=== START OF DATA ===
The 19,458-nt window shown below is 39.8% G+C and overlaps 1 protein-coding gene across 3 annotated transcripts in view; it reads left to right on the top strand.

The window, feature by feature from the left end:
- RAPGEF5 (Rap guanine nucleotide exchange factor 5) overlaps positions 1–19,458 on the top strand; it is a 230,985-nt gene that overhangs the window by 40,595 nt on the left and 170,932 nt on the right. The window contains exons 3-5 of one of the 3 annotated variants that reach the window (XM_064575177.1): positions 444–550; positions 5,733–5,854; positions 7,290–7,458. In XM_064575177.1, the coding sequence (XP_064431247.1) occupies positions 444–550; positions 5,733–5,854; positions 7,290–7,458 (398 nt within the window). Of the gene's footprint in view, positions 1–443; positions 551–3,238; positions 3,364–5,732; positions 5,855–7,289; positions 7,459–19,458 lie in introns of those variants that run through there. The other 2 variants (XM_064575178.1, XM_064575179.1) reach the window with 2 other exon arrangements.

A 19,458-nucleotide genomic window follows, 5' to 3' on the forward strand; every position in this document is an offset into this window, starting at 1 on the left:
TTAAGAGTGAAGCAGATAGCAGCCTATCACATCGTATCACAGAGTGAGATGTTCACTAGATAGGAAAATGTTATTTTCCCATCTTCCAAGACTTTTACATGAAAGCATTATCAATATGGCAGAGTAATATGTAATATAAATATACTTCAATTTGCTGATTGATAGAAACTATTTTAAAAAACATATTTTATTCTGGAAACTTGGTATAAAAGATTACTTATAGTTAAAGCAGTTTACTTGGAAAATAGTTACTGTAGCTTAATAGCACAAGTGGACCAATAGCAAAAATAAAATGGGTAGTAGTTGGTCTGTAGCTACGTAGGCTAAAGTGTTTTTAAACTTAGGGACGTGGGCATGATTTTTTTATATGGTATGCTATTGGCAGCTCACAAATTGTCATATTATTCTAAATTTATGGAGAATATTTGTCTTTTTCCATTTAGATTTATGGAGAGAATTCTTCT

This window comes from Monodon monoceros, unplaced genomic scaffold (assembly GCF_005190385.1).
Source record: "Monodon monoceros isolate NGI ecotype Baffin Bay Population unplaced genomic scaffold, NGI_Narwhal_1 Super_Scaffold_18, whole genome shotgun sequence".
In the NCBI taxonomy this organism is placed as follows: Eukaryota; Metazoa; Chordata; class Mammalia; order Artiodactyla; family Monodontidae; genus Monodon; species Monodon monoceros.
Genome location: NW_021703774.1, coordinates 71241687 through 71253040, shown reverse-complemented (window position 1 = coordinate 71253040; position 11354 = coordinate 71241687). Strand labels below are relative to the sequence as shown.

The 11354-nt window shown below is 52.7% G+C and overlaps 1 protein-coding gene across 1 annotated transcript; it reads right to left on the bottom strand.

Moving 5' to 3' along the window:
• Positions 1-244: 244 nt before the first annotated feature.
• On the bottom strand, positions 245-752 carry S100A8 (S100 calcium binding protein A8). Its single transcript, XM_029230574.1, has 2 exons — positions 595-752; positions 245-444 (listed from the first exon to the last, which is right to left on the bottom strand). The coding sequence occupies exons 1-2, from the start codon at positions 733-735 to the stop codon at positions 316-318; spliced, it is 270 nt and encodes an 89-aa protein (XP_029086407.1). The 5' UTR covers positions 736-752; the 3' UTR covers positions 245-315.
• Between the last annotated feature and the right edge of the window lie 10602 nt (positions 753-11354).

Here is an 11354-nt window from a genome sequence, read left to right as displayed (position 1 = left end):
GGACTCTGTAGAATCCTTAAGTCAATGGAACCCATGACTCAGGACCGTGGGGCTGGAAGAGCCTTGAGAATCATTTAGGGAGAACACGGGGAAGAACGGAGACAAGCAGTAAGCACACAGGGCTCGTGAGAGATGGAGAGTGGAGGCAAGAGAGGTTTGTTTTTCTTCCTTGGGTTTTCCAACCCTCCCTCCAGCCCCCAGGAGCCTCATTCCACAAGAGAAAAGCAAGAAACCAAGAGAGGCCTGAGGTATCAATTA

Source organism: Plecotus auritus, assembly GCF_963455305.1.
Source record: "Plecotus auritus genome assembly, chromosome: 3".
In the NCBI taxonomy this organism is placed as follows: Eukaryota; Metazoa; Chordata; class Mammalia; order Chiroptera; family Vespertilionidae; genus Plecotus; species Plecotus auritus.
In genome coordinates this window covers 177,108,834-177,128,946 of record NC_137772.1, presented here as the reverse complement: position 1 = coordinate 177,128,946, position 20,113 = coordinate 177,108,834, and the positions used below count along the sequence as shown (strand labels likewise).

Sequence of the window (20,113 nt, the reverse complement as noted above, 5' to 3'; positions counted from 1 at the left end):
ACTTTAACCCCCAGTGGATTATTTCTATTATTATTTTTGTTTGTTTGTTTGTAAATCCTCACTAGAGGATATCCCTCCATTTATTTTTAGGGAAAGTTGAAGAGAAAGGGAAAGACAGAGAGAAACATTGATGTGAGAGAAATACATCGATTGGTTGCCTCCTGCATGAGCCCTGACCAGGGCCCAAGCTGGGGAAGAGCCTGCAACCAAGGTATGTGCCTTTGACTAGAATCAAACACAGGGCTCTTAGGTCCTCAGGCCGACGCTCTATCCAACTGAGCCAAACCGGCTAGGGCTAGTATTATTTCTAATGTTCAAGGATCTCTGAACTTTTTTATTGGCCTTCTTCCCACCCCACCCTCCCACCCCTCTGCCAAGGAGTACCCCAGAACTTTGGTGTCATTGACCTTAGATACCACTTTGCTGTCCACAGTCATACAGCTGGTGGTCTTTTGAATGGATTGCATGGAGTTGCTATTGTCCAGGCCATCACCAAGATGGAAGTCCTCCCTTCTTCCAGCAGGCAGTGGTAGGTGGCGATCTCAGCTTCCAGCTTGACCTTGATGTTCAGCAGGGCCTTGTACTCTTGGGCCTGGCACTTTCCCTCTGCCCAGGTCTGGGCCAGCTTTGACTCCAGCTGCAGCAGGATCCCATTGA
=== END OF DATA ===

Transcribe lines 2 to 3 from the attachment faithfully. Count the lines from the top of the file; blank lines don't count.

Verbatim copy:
The window, feature by feature from the left end:
- RAPGEF5 (Rap guanine nucleotide exchange factor 5) overlaps positions 1–19,458 on the top strand; it is a 230,985-nt gene that overhangs the window by 40,595 nt on the left and 170,932 nt on the right. The window contains exons 3-5 of one of the 3 annotated variants that reach the window (XM_064575177.1): positions 444–550; positions 5,733–5,854; positions 7,290–7,458. In XM_064575177.1, the coding sequence (XP_064431247.1) occupies positions 444–550; positions 5,733–5,854; positions 7,290–7,458 (398 nt within the window). Of the gene's footprint in view, positions 1–443; positions 551–3,238; positions 3,364–5,732; positions 5,855–7,289; positions 7,459–19,458 lie in introns of those variants that run through there. The other 2 variants (XM_064575178.1, XM_064575179.1) reach the window with 2 other exon arrangements.